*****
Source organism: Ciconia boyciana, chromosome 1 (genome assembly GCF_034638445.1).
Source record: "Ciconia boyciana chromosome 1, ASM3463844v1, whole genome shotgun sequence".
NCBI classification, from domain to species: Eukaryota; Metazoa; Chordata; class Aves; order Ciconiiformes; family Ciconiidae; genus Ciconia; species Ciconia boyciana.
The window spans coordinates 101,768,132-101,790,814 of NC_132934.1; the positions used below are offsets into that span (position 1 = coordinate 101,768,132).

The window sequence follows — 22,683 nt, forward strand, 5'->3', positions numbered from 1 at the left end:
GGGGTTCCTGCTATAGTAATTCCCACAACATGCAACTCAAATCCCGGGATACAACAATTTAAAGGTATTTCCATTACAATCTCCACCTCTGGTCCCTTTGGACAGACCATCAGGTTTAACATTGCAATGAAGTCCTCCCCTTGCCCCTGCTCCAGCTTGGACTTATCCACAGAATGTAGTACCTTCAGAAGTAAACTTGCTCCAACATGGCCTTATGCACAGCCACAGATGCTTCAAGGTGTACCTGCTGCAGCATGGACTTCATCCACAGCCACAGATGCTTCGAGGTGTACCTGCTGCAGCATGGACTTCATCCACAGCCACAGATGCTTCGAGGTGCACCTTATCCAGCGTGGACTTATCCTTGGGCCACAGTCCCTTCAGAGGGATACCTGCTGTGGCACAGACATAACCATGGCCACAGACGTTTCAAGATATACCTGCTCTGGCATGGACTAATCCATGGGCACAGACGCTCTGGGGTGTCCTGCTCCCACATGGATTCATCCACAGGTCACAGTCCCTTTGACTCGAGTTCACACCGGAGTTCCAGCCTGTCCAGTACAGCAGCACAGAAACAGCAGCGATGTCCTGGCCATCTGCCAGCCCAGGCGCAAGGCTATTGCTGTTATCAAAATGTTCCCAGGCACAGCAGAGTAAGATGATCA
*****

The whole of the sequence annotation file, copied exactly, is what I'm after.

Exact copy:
Source organism: Ciconia boyciana, chromosome 1 (genome assembly GCF_034638445.1).
Source record: "Ciconia boyciana chromosome 1, ASM3463844v1, whole genome shotgun sequence".
NCBI classification, from domain to species: Eukaryota; Metazoa; Chordata; class Aves; order Ciconiiformes; family Ciconiidae; genus Ciconia; species Ciconia boyciana.
The window spans coordinates 101,768,132-101,790,814 of NC_132934.1; the positions used below are offsets into that span (position 1 = coordinate 101,768,132).

The window sequence follows — 22,683 nt, forward strand, 5'->3', positions numbered from 1 at the left end:
GGGGTTCCTGCTATAGTAATTCCCACAACATGCAACTCAAATCCCGGGATACAACAATTTAAAGGTATTTCCATTACAATCTCCACCTCTGGTCCCTTTGGACAGACCATCAGGTTTAACATTGCAATGAAGTCCTCCCCTTGCCCCTGCTCCAGCTTGGACTTATCCACAGAATGTAGTACCTTCAGAAGTAAACTTGCTCCAACATGGCCTTATGCACAGCCACAGATGCTTCAAGGTGTACCTGCTGCAGCATGGACTTCATCCACAGCCACAGATGCTTCGAGGTGTACCTGCTGCAGCATGGACTTCATCCACAGCCACAGATGCTTCGAGGTGCACCTTATCCAGCGTGGACTTATCCTTGGGCCACAGTCCCTTCAGAGGGATACCTGCTGTGGCACAGACATAACCATGGCCACAGACGTTTCAAGATATACCTGCTCTGGCATGGACTAATCCATGGGCACAGACGCTCTGGGGTGTCCTGCTCCCACATGGATTCATCCACAGGTCACAGTCCCTTTGACTCGAGTTCACACCGGAGTTCCAGCCTGTCCAGTACAGCAGCACAGAAACAGCAGCGATGTCCTGGCCATCTGCCAGCCCAGGCGCAAGGCTATTGCTGTTATCAAAATGTTCCCAGGCACAGCAGAGTAAGATGATCA